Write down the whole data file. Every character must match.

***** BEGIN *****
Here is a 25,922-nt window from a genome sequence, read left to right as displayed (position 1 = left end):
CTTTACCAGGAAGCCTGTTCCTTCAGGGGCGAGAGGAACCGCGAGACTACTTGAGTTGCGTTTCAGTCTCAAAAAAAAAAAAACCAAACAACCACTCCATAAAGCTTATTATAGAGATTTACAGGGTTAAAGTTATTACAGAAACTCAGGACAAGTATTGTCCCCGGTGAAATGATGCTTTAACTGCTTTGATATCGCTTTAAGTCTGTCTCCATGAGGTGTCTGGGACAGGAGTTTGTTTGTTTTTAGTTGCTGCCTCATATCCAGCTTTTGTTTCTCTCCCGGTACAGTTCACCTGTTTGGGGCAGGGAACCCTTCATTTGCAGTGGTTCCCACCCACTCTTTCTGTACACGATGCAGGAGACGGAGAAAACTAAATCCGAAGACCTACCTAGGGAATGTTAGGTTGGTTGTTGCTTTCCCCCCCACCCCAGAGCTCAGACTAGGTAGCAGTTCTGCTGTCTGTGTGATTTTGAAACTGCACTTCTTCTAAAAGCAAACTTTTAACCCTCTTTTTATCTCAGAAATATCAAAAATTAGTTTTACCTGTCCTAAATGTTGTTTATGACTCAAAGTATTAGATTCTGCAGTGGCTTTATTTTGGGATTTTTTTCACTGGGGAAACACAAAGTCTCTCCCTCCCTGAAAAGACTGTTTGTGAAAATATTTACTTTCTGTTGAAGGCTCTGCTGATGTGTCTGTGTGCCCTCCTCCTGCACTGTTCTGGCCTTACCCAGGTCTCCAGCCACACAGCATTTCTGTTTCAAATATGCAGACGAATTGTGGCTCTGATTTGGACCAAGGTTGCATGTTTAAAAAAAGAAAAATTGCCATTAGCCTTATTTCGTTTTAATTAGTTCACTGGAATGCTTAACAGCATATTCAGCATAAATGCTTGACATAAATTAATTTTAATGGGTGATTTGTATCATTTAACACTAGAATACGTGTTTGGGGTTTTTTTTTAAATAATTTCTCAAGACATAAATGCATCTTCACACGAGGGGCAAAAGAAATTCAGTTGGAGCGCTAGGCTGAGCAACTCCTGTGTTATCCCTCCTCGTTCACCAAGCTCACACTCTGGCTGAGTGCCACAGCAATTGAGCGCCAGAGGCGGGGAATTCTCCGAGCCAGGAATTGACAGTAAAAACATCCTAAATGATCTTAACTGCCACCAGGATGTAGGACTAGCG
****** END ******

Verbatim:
Here is a 25,922-nt window from a genome sequence, read left to right as displayed (position 1 = left end):
CTTTACCAGGAAGCCTGTTCCTTCAGGGGCGAGAGGAACCGCGAGACTACTTGAGTTGCGTTTCAGTCTCAAAAAAAAAAAAACCAAACAACCACTCCATAAAGCTTATTATAGAGATTTACAGGGTTAAAGTTATTACAGAAACTCAGGACAAGTATTGTCCCCGGTGAAATGATGCTTTAACTGCTTTGATATCGCTTTAAGTCTGTCTCCATGAGGTGTCTGGGACAGGAGTTTGTTTGTTTTTAGTTGCTGCCTCATATCCAGCTTTTGTTTCTCTCCCGGTACAGTTCACCTGTTTGGGGCAGGGAACCCTTCATTTGCAGTGGTTCCCACCCACTCTTTCTGTACACGATGCAGGAGACGGAGAAAACTAAATCCGAAGACCTACCTAGGGAATGTTAGGTTGGTTGTTGCTTTCCCCCCCACCCCAGAGCTCAGACTAGGTAGCAGTTCTGCTGTCTGTGTGATTTTGAAACTGCACTTCTTCTAAAAGCAAACTTTTAACCCTCTTTTTATCTCAGAAATATCAAAAATTAGTTTTACCTGTCCTAAATGTTGTTTATGACTCAAAGTATTAGATTCTGCAGTGGCTTTATTTTGGGATTTTTTTCACTGGGGAAACACAAAGTCTCTCCCTCCCTGAAAAGACTGTTTGTGAAAATATTTACTTTCTGTTGAAGGCTCTGCTGATGTGTCTGTGTGCCCTCCTCCTGCACTGTTCTGGCCTTACCCAGGTCTCCAGCCACACAGCATTTCTGTTTCAAATATGCAGACGAATTGTGGCTCTGATTTGGACCAAGGTTGCATGTTTAAAAAAAGAAAAATTGCCATTAGCCTTATTTCGTTTTAATTAGTTCACTGGAATGCTTAACAGCATATTCAGCATAAATGCTTGACATAAATTAATTTTAATGGGTGATTTGTATCATTTAACACTAGAATACGTGTTTGGGGTTTTTTTTTAAATAATTTCTCAAGACATAAATGCATCTTCACACGAGGGGCAAAAGAAATTCAGTTGGAGCGCTAGGCTGAGCAACTCCTGTGTTATCCCTCCTCGTTCACCAAGCTCACACTCTGGCTGAGTGCCACAGCAATTGAGCGCCAGAGGCGGGGAATTCTCCGAGCCAGGAATTGACAGTAAAAACATCCTAAATGATCTTAACTGCCACCAGGATGTAGGACTAGCG